SALT LAKE CITY — A new program launched at one of the state's largest private colleges focuses on harnessing the power of social consciousness with business innovation and philanthropy.
Westminster College announced the establishment of its Social Impact Incubator, aimed at providing mentoring, advising and access to resources for up to 15 student- and community-run companies. The incubator will offer its clients with a variety of services, including professional co-working and conference space for up to seven businesses, industry and business mentors, networking opportunities, entrepreneurial educational opportunities, introductions to potential investors as well as seed funding.
The project was started to offer students, alumni and community members the opportunity to make a positive difference in the world, said Karin Palle, director for the Center for Entrepreneurship at Westminster College.
“We’re really trying to support the mission of discovering a meaningful life and helping our students become future ‘change-makers,’” she said. “The Social Impact Incubator will help students to start identifying problems within certain populations and create solutions and perhaps create an opportunity for a business to give back to that community and make a difference.”
She said the school recognizes that taking a business idea from concept to success can be an arduous and often unpredictable process.
“We’ve established (the) Social Impact Incubator to help nourish social enterprises during the formative months and years and provide entrepreneurs with resources to become successful,” Palle added.
The Social Impact Incubator model is based on a monthly membership and revenue model, where businesses will be required to sign a contract and pay a monthly fee, she said. The fees are $99 for alumni or affiliates, $199 for community entrepreneurs and free for current students, she said.
Member companies are also required to sign a royalty contract that obligates the owner to pay up to 2 percent of the company's revenue for up to five years of incubation, but not to exceed $50,000. The goal of the incubator is to eventually become self-sustaining, she said. But in the early stages, the school will solicit sponsorships and donations from local businesses, she added.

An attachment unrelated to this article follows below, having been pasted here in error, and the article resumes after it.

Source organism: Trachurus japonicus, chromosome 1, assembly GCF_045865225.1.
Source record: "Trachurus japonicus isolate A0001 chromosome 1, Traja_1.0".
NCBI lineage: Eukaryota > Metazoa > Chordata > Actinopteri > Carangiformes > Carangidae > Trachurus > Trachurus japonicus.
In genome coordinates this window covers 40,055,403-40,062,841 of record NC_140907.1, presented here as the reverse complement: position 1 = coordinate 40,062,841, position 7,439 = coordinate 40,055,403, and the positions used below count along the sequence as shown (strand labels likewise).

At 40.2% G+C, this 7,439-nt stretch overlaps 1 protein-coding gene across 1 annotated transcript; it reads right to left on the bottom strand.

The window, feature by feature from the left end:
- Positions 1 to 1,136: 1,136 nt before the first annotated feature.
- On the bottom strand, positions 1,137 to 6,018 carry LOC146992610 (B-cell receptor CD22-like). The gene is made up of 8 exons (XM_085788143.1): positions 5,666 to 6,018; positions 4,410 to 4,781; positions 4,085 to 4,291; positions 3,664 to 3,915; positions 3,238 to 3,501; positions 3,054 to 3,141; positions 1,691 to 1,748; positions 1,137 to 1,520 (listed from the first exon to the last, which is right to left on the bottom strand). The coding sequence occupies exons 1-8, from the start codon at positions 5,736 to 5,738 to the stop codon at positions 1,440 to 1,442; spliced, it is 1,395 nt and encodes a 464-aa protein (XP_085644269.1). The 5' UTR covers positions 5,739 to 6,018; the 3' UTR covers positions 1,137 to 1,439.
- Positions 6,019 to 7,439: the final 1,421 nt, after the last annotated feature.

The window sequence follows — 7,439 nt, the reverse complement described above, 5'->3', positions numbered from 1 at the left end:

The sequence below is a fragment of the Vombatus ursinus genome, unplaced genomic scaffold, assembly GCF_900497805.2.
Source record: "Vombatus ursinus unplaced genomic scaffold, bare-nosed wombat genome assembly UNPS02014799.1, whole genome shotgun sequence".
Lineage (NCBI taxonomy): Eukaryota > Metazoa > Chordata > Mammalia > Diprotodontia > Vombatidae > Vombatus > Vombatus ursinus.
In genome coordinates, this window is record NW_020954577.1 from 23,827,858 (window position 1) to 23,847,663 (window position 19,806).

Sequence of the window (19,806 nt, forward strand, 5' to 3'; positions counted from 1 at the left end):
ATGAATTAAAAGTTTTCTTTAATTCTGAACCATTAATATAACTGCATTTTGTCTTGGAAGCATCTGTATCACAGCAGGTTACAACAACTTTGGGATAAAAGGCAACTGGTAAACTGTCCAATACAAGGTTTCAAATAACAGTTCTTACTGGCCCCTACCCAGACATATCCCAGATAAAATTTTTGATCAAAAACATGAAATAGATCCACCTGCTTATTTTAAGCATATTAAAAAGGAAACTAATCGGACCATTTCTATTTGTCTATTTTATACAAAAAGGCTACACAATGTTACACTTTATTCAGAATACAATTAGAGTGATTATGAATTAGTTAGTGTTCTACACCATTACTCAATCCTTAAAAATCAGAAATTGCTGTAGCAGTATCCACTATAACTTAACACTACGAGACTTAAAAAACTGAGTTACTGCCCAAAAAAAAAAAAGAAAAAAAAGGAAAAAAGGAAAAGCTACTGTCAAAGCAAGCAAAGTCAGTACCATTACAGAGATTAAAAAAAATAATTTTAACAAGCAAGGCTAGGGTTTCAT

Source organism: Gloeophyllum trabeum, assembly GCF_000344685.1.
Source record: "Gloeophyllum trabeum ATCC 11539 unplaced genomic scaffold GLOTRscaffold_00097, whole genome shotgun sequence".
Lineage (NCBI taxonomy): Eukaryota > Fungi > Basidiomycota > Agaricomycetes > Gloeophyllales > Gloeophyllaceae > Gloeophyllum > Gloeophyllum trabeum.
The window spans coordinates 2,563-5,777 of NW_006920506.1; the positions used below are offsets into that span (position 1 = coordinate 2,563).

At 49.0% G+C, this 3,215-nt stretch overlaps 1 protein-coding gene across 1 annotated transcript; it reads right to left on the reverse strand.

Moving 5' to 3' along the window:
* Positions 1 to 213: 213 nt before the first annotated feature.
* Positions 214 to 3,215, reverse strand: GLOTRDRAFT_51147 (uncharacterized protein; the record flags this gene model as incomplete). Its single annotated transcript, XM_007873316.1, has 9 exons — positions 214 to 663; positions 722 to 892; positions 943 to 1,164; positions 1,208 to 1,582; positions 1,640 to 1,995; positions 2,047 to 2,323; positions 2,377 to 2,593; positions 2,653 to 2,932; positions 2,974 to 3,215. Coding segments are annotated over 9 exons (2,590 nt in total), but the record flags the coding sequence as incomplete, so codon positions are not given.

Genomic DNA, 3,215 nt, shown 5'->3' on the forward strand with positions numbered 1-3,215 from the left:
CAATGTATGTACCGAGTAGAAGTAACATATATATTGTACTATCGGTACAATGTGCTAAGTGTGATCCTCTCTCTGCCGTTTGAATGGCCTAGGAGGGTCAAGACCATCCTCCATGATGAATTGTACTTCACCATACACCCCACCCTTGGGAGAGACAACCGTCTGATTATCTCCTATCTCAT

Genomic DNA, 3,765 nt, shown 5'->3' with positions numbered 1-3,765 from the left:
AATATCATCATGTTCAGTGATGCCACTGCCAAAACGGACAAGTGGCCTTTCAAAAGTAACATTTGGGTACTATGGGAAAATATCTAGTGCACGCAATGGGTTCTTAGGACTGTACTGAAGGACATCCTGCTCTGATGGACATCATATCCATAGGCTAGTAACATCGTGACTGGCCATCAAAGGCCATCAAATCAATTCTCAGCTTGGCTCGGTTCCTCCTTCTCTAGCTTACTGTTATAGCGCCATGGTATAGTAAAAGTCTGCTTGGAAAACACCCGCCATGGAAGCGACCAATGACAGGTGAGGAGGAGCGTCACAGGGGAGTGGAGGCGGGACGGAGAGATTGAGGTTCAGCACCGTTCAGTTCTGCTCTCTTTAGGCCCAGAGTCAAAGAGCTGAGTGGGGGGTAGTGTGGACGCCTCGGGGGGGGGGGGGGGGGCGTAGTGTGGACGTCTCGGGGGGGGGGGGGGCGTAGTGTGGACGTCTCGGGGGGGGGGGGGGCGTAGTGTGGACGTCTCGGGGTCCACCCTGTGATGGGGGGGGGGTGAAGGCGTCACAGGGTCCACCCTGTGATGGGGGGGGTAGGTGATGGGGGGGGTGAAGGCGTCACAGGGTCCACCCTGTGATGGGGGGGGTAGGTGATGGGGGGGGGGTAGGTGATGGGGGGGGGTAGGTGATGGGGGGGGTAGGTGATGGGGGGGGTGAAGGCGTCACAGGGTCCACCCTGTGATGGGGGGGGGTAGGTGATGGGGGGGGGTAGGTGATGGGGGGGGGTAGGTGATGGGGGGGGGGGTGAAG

Palle said the incubator has already enrolled two clients — Westminster alum John Lauti and current finance major Bradley Hook.
Of Tongan descent, Lauti, 45, started a company called IKUNA — a Tongan word that means “to overcome, achieve and be victorious.” The mission of his new venture is to provide academic advising, mentoring and consulting services to underserved and underrepresented students, as well as offer lifestyle-branded apparel and accessories to fuel their social impact efforts, he explained.
“We aim to work with students between the ninth and 12th grades, with a focus on Pacific Islanders and their pathway to higher education and career opportunities,” he said. “We’re assisting with getting across the importance of education.“
He said one of the goals of his new venture is to help students find ways to have a meaningful life, give back to the community and make the world a better place, Lauti said.
“As an individual, I believe in that mission,” he said. By enrolling in the incubator, he can get input from experienced mentors and advisers that will likely shorten the period it will take to get his company going, he noted.
“The incubator is definitely going to help the mission of IKUNA and allow us to access the resources that are available and help bring that mission to fruition,” Lauti said.
Meanwhile, Hook’s company — Social Impact Consulting — will assist nonprofit and for-profit businesses with a range of services to help them grow and become socially responsible, he explained.
“In many instances, I will act as an executive in their organization and take an equity position rather than cash — and will make sure their organization is successful,” he said.
Hook said he ultimately wants to include other Westminster students in his business structure.
“I wanted to create a majority student-run consulting firm, where as we grow and have profits, the goal will be to pay students a living wage and to give them equity options in the company,” he said.
Palle said the incubator program is not just a vehicle for business students, but any student who has an idea that could potentially be innovative and beneficial to society.
"We're looking to create the future Even Stevens, the future Toms and the future Cotopaxi businesses," she said. "We're hoping to give (members) the resources they need so they don't have to make mistakes that other people have made."
Each of the companies she mentioned donates part of its proceeds in food, clothing or gear to nonprofit organizations to help the needy.
"(Prospective members) don't need to be a business major or have to know what it takes to start a business," Palle said. "We're here to help them through that process, however long it takes."
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